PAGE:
For the past ten weeks, I’ve been going to an Expressive Drawing class in Stanford Continuing Education, led by Michael Azgour. This week, the class will come to a close.
I don’t have an art background, but expressing myself visually to make better products is something I want to get better at, and this class was a great small step in this direction. I keep doodling with a pencil all the time, but I had never drawn with charcoal before. There is something great about putting some charcoal marks on a high-quality drawing paper where you know you can keep working and reworking over and over until you get to a place you want to be.
I’ve been into snowboarding this year too, where edges matter a lot. As I was doing my last homework and carving out some edges with a piece of charcoal, it occurred to me that it’s not so different from carving edges on a hillside with your snowboard. In both cases, you need to think about what’s the direction you want to go, and which edge are you on. You shouldn’t be on both edges at the same time. But ultimately, you’re in it just for the ride, and it’s a great feel. If you mess up, just get up again and keep going.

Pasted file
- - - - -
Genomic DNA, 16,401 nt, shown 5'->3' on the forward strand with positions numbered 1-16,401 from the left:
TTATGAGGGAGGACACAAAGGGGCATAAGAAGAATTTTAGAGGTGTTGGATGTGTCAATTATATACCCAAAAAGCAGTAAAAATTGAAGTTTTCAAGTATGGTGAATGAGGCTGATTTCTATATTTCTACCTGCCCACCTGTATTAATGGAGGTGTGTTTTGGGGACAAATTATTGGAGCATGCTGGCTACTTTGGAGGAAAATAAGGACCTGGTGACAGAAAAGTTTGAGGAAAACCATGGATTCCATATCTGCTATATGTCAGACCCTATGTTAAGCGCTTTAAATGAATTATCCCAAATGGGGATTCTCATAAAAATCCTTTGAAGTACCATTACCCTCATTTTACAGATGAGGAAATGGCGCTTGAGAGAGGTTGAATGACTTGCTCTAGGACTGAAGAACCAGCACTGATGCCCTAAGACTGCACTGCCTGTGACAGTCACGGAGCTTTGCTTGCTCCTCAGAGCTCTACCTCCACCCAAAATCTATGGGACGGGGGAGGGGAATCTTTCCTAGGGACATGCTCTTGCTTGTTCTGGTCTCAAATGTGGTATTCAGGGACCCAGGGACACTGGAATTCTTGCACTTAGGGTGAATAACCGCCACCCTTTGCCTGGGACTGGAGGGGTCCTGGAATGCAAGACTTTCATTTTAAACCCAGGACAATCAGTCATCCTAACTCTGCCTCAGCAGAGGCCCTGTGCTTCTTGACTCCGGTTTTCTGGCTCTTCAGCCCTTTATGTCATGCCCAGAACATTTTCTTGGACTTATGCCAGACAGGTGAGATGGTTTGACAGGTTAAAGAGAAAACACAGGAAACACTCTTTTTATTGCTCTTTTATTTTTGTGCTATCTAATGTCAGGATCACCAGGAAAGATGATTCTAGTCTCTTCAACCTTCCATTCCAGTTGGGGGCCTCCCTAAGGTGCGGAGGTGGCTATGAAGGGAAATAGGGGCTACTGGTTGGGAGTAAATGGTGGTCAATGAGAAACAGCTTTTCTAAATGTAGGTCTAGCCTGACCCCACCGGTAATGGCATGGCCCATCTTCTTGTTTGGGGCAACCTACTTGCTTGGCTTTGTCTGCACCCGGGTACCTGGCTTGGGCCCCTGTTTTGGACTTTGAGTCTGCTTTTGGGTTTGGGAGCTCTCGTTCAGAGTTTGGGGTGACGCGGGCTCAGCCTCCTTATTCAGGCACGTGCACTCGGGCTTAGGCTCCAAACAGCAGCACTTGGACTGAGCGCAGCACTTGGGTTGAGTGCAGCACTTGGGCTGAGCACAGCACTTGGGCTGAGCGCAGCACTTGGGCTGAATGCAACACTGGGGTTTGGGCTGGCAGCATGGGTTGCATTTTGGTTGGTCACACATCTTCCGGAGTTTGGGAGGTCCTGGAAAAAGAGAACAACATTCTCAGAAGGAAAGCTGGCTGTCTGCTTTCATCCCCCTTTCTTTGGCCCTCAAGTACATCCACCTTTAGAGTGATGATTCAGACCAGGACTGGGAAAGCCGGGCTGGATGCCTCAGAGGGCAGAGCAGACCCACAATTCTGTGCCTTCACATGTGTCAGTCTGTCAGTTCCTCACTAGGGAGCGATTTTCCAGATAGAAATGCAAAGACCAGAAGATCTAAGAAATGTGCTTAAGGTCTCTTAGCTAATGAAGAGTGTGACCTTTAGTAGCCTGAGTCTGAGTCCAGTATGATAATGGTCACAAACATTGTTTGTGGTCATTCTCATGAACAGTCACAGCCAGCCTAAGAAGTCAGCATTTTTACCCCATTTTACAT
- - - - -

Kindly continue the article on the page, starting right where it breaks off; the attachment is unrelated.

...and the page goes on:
Time is also of essence in both fields. You don’t have endless time to plan and sketch everything out. Often, you have just a few minutes. The works you see below are a mix of few-minute studies, and longer works of one or two hours.
I’m not putting these works here because they are massive artistic accomplishments. The experience of making them mattered to me more than each individual outcome. But charcoal on paper, unless treated, won’t preserve indefinitely and it’s just a nice way for me to look back at them later.
Also, thanks to Michael Azgour for great instruction in this course. The class was a great mix of theory, demos, practical studio work and homework.
And thanks to Tanel Teemusk for some of the photo references that I used.